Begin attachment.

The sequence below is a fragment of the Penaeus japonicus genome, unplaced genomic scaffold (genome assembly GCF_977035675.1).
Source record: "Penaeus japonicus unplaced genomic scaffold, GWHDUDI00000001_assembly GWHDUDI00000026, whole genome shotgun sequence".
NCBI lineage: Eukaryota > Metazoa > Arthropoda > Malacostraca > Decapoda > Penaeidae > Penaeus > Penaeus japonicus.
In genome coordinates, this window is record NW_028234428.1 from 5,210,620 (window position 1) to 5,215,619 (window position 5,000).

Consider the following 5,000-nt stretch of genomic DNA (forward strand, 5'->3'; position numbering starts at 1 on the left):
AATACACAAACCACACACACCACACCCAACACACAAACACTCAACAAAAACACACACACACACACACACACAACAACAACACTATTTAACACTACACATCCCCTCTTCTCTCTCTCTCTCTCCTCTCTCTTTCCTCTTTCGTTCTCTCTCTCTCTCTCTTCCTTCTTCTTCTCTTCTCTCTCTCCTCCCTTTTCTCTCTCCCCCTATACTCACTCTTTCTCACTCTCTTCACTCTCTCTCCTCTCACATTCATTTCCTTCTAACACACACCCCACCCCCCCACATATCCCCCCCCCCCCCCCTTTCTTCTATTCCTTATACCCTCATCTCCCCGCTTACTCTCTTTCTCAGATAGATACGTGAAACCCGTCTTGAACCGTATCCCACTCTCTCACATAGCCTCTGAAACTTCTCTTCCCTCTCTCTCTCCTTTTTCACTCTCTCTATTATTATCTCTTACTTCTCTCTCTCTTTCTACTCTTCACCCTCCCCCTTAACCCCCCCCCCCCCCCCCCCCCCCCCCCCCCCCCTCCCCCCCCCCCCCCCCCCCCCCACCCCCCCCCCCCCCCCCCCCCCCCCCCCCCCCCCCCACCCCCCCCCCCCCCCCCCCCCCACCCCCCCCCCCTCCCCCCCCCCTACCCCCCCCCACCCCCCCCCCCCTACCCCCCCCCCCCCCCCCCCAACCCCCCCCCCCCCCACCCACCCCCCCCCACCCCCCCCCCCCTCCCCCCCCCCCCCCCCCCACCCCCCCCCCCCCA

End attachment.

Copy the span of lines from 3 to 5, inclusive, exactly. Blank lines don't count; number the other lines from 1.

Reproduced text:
NCBI lineage: Eukaryota > Metazoa > Arthropoda > Malacostraca > Decapoda > Penaeidae > Penaeus > Penaeus japonicus.
In genome coordinates, this window is record NW_028234428.1 from 5,210,620 (window position 1) to 5,215,619 (window position 5,000).

Consider the following 5,000-nt stretch of genomic DNA (forward strand, 5'->3'; position numbering starts at 1 on the left):